“The cause of the rise of the molten rock in a volcano is still a matter for discussion. Certain geologists contend that steam is the sole motive power; while others consider that the lava is forced to the surface owing to pressure on the reservoir from which it comes. The view perhaps most favorably entertained at present, in reference to the general nature of volcanic eruptions, is that the rigid outer portion of the earth becomes fractured, owing principally to movements resulting from the shrinking of the cooling inner mass, and that the intensely hot material reached by the fissures, previously solid owing to pressure, becomes liquid when pressure is relieved, and is forced to the surface. As the molten material rises it invades the water-charged rocks near the surface and acquires steam, or the gases resulting from the decomposition of water, and a new force is added which produces the most conspicuous and at times the most terrible phenomena accompanying eruptions.”
The active agency of water is strongly maintained by many geologists, and certainly gains support from the vast clouds of steam given off by volcanoes in eruption and the steady and quiet emission of steam from many in a state of rest. The quantities of water in the liquid state, to which is due the frequent enormous outflows of mud, leads to the same conclusion. Many scientists, indeed, while admitting the agency of water, look upon this as the aqueous material originally pent up within the rocks. For instance Professor Shaler, dean of the Lawrence Scientific School, says:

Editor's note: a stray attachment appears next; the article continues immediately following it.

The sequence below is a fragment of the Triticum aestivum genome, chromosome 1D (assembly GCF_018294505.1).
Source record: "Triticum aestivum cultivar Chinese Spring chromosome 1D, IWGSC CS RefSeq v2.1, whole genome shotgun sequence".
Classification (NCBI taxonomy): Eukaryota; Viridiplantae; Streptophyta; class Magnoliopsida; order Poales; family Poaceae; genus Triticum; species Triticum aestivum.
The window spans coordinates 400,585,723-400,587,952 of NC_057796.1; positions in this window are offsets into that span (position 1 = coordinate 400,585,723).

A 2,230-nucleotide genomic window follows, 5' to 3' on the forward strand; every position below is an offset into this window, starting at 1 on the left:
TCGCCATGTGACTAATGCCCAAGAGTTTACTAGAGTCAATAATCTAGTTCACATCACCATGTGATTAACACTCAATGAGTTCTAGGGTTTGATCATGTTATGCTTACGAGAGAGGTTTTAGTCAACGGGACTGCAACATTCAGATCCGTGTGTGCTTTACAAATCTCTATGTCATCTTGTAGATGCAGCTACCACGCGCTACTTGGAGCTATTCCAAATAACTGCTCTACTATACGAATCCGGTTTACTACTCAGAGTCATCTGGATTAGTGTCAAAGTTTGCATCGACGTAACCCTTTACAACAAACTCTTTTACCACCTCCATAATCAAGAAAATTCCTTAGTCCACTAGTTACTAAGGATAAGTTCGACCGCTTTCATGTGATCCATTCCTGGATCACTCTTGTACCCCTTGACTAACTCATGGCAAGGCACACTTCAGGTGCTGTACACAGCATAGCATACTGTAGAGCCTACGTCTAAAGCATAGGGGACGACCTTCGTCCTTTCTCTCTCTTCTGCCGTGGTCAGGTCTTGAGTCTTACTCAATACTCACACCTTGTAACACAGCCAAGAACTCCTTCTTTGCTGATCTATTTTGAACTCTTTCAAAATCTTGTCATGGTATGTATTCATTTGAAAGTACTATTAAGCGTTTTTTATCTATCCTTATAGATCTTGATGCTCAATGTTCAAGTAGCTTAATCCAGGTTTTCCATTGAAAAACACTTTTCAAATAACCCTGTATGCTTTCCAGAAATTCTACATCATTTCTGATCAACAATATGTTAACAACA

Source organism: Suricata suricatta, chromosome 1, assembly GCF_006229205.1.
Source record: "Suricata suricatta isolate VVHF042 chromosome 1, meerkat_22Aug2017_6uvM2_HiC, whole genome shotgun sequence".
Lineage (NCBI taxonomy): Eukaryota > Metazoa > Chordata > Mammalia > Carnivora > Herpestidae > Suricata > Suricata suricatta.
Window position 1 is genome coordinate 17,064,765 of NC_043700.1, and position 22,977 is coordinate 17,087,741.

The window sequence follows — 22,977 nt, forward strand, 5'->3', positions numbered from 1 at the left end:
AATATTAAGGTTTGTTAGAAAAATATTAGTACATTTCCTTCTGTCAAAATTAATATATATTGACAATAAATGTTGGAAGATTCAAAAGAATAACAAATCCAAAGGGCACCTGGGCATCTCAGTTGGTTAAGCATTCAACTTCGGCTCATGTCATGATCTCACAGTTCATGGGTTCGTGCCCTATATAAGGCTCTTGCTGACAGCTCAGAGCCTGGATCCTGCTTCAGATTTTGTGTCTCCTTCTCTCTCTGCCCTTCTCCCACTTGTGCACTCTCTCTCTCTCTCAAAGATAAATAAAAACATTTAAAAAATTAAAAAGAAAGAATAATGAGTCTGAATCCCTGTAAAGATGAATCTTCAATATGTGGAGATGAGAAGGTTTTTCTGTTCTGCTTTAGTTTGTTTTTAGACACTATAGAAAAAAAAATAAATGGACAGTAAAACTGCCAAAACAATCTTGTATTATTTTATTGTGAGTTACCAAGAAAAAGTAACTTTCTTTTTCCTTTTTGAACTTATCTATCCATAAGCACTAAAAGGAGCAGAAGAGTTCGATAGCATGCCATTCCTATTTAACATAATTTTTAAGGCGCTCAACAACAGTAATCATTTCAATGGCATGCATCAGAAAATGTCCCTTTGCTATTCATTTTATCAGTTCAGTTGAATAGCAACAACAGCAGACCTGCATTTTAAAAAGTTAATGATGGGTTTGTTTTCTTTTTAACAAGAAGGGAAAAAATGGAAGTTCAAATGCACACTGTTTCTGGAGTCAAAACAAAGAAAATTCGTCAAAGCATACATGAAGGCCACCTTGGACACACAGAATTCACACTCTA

“Volcanic outbreaks are merely the explosion of steam under high pressure, steam which is bound in rocks buried underneath the surface of the earth and there subjected to such tremendous heat that when the conditions are right its pent-up energy breaks forth and it shatters its stone prison walls into dust. The process by which the water becomes buried in this manner is a long one. Some contend that it leaks down from the surface of the earth through fissures in the outer crust, but this theory is not generally accepted. The common belief is that water enters the rocks during the crystalization period, and that these rocks through the natural action of rivers and streams become deposited in the bottom of the ocean. Here they lie for many ages, becoming buried deeper and deeper under masses of like sediment, which are constantly being washed down upon them from above. This process is called the blanketing process.
“Each additional layer of sediment, while not raising the level of the sea bottom, buries the first layers just so much the deeper and adds to their temperature just as does the laying of extra blankets on a bed. When the first layer has reached a depth of a few thousand feet the rocks which contain the water of crystalization are subjected to a terrific heat. This heat generates steam, which is held in a state of frightful tension in its rocky prison. Wrinklings in the outer crust of the earth’s surface occur, caused by the constant shrinking of the earth itself and by the contraction of the outer surface as it settles on the plastic centers underneath. Fissures are caused by these foldings, and as these fissures reach down into the earth the pressure is removed from the rocks and the compressed steam in them, being released, explodes with tremendous force.”